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Two-wheeled wonders

Soft snow cushions inevitable wipe-outs

Maria Canton
Northern News Services

Iqaluit (Jan 01/01) - They travel on two wheels, completely exposed to the harsh cold and in spite of the snow and ice packed roads of winter.

Some wear gloves and goggles, others don't wear anything extra to protect them from the cold wind they generate while navigating the slippery streets.

"The only time I don't ride my bike is in a blizzard because it's too uncomfortable in the cold and wind," said Allan Shiutiapik, who covers his head with cushy round headphones and a ball cap rather than a toque.

"I never need to wear goggles or extra clothes, it usually isn't that cold."

Not owning a vehicle, Shiutiapik says winter biking is a matter of convenience and the most efficient way to beat paying cab fares and the slow pace of walking.

"On my bike I can quickly get from one place to the other, which is what I need when I'm selling my carvings at night. The faster I can get to the next place, the more carvings I can sell," he said.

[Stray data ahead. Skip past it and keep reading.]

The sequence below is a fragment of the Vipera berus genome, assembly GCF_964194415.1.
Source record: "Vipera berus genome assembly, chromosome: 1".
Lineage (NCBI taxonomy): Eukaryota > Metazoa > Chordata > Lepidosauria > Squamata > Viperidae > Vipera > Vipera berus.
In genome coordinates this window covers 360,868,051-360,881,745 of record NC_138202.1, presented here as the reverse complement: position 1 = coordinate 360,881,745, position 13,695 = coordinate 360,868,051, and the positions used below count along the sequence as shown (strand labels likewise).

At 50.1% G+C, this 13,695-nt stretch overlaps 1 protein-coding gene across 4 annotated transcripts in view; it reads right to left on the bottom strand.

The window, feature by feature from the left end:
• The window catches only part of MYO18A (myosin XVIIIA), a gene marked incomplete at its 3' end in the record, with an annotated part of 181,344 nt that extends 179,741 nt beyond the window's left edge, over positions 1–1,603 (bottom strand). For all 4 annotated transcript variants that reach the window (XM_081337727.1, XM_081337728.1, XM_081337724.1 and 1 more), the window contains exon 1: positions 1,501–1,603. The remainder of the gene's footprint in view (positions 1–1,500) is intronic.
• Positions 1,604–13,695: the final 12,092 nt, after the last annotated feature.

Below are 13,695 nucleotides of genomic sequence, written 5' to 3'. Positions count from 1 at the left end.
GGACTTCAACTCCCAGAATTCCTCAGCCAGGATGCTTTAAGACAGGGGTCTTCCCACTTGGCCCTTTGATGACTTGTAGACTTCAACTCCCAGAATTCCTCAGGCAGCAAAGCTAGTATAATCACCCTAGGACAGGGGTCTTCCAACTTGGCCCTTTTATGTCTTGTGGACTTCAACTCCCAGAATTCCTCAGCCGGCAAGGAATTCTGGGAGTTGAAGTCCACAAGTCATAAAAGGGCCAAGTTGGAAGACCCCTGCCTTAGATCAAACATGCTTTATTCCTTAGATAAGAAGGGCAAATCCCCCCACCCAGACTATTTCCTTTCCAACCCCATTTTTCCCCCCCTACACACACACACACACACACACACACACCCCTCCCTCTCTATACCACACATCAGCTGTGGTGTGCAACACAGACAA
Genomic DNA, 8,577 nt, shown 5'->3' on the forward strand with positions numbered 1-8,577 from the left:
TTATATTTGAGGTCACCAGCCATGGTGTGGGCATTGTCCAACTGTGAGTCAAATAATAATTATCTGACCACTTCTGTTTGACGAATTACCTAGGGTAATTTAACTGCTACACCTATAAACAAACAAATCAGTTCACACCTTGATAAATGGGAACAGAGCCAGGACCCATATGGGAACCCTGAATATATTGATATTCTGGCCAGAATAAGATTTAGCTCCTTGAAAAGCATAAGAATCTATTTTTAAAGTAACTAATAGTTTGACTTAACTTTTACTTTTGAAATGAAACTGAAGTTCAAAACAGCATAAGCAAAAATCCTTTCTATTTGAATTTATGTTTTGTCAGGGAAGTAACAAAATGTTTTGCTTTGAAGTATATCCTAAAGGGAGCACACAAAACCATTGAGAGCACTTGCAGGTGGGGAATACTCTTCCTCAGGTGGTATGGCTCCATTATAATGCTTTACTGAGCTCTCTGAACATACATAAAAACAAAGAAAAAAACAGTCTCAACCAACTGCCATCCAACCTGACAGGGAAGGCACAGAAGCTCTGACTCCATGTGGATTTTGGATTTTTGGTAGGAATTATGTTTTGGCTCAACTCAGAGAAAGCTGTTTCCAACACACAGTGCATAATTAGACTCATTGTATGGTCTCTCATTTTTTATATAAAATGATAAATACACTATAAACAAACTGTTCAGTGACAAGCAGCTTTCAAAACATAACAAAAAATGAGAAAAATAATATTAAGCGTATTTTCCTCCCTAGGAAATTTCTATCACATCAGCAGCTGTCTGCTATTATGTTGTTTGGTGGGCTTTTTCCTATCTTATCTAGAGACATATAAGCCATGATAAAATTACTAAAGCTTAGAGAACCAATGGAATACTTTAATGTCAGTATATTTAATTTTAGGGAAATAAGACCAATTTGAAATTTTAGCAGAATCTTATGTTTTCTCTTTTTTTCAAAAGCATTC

He listens to dance music while he rides, which he admits might not be the safest practice, but he says it gets him to his destination faster.

But what about wipeouts? In Shiutiapik's case, he says he never falls, end of story.

But for the younger, hardier folk, falling is all part of the game, in fact, the more spectacular the wipeout the better.

"I fall lots, maybe five or six times every hour, but the best part is I get to take bigger jumps when I ride my bike in the winter compared to the summer," said 12-year-old Jamie Erkidjuk while catching his breath.

"I do worry about the traffic, but mostly I ride up and down the hills, that's where the jumps are, and I try and stay off the roads."

He says the snow breaks his falls, so it hurts less than falling on gravel, unless there is ice underneath. In that case it hurts just as much as wiping out in the summer.